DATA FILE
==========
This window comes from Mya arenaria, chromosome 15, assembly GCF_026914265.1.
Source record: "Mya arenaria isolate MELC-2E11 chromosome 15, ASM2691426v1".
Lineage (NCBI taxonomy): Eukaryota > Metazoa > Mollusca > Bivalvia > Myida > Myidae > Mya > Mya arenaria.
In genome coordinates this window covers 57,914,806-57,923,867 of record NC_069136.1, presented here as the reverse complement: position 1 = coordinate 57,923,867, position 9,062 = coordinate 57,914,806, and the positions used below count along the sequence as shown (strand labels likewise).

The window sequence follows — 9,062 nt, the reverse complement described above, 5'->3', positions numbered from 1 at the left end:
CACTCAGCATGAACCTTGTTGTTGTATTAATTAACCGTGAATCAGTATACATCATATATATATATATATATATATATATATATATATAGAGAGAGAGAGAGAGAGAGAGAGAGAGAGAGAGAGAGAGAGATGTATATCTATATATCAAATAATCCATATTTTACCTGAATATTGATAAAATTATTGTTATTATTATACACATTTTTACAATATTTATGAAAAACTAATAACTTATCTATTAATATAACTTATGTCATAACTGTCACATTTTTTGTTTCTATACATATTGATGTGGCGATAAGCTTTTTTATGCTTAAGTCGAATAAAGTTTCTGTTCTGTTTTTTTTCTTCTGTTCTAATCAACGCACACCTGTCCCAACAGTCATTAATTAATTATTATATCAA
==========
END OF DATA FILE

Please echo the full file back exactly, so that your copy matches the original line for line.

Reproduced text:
This window comes from Mya arenaria, chromosome 15, assembly GCF_026914265.1.
Source record: "Mya arenaria isolate MELC-2E11 chromosome 15, ASM2691426v1".
Lineage (NCBI taxonomy): Eukaryota > Metazoa > Mollusca > Bivalvia > Myida > Myidae > Mya > Mya arenaria.
In genome coordinates this window covers 57,914,806-57,923,867 of record NC_069136.1, presented here as the reverse complement: position 1 = coordinate 57,923,867, position 9,062 = coordinate 57,914,806, and the positions used below count along the sequence as shown (strand labels likewise).

The window sequence follows — 9,062 nt, the reverse complement described above, 5'->3', positions numbered from 1 at the left end:
CACTCAGCATGAACCTTGTTGTTGTATTAATTAACCGTGAATCAGTATACATCATATATATATATATATATATATATATATATATATAGAGAGAGAGAGAGAGAGAGAGAGAGAGAGAGAGAGAGAGAGATGTATATCTATATATCAAATAATCCATATTTTACCTGAATATTGATAAAATTATTGTTATTATTATACACATTTTTACAATATTTATGAAAAACTAATAACTTATCTATTAATATAACTTATGTCATAACTGTCACATTTTTTGTTTCTATACATATTGATGTGGCGATAAGCTTTTTTATGCTTAAGTCGAATAAAGTTTCTGTTCTGTTTTTTTTCTTCTGTTCTAATCAACGCACACCTGTCCCAACAGTCATTAATTAATTATTATATCAA